STATUTORY INSTRUMENTS – THEY SOUND UNPLEASANT! SO WHAT ARE THEY?
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There’s suddenly lots of talk in the media and beyond about Statutory Instruments (SIs), and lots of people who have never before given them a first thought, let alone a second one, are popping up as experts. So what are they, what are the rules about their approval and why do they matter? Have the modern-day Lords just caused the biggest constitutional crisis for 105 years or is it (as I think) a storm in a tea-cup whipped up by a frightened Government led by angry toffs?
Let me be honest – it’s impossible to write about SIs without getting geeky. Your eyes may glaze over and even if you read the words your brain may start to think of other things. You will probably fail the test at the end. But keep going a bit further and who knows – you might just win that pub quiz next week…
It’s all to do with the law of the land. The main statutes are set out in Acts of Parliament – documents like the Health and Social Care Act. Before they become law they have to be debated several times and approved by both Houses of Parliament – the Commons and the Lords – before being signed off by the Queen.
What are Statutory Instruments?
The main use of SIs is to fill in the detail that is not set out in a lot of Acts, or to change and update some of it as time goes on. They are regulations or orders made by Government ministers on the basis of powers which are set out in the parent Acts of Parliament. They are sent to each House of Parliament for approval before they can become law, but that is on a “take it or leave it” basis. They can be rejected but not amended. They are all described as “delegated”– or secondary or subsidiary – legislation. The primary or parent legislation are the Acts of Parliament.
The next thing you need to know (keep up at the back!) is that there are two main kinds of SI. Some are called “negative” instruments and these are laid before each House of Parliament and come into effect automatically unless they are challenged in either House, in which case a vote can take place in that House. Some are “affirmative” instruments, such as the Tax Credits regulations on which the Government lost two votes in the Lords. These only come into effect after both Houses have voted for them, and that requirement is in the law of the land, so the assumption has to be that if a House has to vote on them it can either approve or reject. Otherwise what’s the point of it?
Fatal Motions on Statutory Instruments
On 26th and 27th October the Lords debated “fatal” motions on three SIs all proposed by Liberal Democrat peers (yeah yeah – “fatal” means that passing them would have killed off the SI) – and two delaying motions which the top House of Lords legal adviser (the Clerk of the Parliaments) said were not fatal, though the Government thought they were. The first proposed by Baroness (Zahida) Manzoor was on the big cuts to Tax Credits. This was lost by 99 to 310 (mainly LD for, Con against, Lab abstained). The two delaying motions from Crossbench Baroness (Molly) Meacher and Labour Baroness (Pat) Hollis were then passed, by 307-277 and 289-272 (mainly LD and Lab for, Con against, with Crossbenchers on both sides).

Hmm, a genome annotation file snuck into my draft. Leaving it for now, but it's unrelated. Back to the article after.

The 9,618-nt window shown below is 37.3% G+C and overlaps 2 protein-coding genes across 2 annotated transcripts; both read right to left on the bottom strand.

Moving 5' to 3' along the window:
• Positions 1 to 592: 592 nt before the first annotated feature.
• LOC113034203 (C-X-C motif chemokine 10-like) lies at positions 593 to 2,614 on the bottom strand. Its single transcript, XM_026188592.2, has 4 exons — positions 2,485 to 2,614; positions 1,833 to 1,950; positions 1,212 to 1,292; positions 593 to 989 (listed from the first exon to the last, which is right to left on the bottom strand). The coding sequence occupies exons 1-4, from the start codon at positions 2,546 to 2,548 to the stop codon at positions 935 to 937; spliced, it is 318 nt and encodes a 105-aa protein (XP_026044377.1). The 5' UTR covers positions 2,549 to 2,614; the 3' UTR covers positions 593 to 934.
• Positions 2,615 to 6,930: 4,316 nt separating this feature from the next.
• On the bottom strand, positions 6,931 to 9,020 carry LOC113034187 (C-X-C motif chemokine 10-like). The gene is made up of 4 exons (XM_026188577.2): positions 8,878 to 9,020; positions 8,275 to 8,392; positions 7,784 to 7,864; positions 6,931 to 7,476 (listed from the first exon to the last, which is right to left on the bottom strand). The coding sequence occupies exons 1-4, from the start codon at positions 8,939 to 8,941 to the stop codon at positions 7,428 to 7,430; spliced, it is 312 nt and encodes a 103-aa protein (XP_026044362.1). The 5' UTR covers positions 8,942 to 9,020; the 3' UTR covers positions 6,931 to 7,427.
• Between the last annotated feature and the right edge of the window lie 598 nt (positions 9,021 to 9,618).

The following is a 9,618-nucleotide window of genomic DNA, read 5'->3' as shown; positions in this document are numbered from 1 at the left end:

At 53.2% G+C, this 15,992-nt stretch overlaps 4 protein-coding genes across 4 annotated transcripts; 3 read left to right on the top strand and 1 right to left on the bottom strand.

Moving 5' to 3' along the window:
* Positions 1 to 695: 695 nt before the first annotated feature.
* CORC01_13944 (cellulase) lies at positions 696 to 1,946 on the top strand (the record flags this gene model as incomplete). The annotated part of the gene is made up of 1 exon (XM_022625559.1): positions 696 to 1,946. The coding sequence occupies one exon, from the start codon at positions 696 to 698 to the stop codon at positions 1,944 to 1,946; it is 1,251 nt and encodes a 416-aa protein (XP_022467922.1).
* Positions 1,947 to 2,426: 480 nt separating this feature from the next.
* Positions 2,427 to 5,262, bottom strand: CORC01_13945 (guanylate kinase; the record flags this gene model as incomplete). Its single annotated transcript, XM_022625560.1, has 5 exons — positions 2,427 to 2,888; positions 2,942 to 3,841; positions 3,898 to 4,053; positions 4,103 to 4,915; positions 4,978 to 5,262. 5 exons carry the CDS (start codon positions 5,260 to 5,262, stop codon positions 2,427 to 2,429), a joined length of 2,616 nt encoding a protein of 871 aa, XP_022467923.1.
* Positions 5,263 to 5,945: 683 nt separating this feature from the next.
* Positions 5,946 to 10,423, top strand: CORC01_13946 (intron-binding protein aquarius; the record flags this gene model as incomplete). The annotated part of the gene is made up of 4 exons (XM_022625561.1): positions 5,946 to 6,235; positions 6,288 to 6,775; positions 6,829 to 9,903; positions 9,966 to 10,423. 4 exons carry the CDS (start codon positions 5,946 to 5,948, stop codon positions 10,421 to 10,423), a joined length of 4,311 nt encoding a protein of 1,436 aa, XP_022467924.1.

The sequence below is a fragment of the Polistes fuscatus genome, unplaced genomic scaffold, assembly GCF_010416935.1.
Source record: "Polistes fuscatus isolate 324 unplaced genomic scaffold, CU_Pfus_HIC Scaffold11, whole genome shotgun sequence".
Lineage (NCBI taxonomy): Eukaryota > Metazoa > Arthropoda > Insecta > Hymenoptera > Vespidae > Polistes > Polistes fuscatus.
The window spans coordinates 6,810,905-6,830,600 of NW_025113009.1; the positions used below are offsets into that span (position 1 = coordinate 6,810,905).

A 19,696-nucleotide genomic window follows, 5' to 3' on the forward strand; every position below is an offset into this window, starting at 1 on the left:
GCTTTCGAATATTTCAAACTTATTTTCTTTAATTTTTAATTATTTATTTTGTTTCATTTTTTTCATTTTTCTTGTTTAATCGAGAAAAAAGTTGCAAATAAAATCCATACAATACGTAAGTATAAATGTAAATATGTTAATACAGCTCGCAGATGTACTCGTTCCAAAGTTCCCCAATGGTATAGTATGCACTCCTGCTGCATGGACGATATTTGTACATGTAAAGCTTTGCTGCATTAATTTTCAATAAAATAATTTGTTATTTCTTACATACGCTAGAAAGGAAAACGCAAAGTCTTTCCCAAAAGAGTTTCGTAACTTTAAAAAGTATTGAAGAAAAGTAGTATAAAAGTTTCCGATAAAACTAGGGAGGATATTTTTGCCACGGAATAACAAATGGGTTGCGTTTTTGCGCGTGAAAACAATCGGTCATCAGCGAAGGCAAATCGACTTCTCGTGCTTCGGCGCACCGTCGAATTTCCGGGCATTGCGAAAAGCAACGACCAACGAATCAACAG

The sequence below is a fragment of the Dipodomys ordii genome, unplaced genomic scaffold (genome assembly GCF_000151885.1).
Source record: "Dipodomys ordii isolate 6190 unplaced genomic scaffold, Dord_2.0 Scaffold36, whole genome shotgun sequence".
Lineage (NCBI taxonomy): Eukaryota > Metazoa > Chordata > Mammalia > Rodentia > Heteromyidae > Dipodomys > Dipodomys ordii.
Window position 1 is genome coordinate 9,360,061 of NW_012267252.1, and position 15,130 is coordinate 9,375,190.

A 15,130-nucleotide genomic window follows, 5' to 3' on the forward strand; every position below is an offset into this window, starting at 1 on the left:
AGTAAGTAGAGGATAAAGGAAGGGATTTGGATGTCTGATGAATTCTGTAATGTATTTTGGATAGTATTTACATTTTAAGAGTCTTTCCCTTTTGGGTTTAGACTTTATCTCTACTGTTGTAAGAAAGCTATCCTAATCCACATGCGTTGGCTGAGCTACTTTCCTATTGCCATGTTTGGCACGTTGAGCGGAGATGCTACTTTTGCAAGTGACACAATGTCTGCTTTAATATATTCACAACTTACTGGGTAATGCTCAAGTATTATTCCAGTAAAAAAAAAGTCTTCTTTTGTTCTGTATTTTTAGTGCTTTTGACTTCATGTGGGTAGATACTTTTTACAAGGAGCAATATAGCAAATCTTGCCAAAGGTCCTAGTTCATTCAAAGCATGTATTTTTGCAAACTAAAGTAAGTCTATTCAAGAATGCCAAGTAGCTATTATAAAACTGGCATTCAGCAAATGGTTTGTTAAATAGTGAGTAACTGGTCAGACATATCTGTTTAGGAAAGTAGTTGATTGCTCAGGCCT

Next day Lord (Paul) Tyler moved that “a Humble Address be presented to Her Majesty praying that the Order, laid before the House on 16th July, be annulled”. This rather odd wording was needed because the SI in question about Electoral Registration was a negative instrument which (as you now know) comes into effect automatically unless someone challenges it, which is what this so-called “prayer” did. The issue was whether the transitional period for individual electoral registration (instead of the old system of someone registering households as a whole) should come into effect this December as the Government propose, or ín December 2016. If this seems an obscure issue on which to go to the wire, it’s all about potentially rigging elections and rigging the new constituency boundaries. Anyway the prayer was defeated by 246 to 257 so the Government got their way (mainly LD and Lab for, Con against).
The third was another prayer proposed by Baroness (Sally) Hamwee to object to the latest Asylum Support Regulations with stress on the inadequacy of the levels of support for babies and children. This was defeated by 68-194, mainly LDs for, Con against, Lab abstained. So fatal motions on SIs may just be like London Buses – they don’t come along very often but when they come they come in threes – but who can say these issues are not important?
Devil in the Detail
This then is why they matter. They are about nothing less than the law of the land, and if a lot of it is just detail, isn’t that where we all too often find the devil hiding away? That is why they have to have proper Parliamentary scrutiny and the bare fact is that the House of Lords scrutinises secondary legislation much better than the Commons. Cutting the powers of the Lords on these matters would do nothing more than let the Government off the hook by cutting proper scrutiny by Parliament of what they are putting forward. In other words, it’s a recipe for worse laws.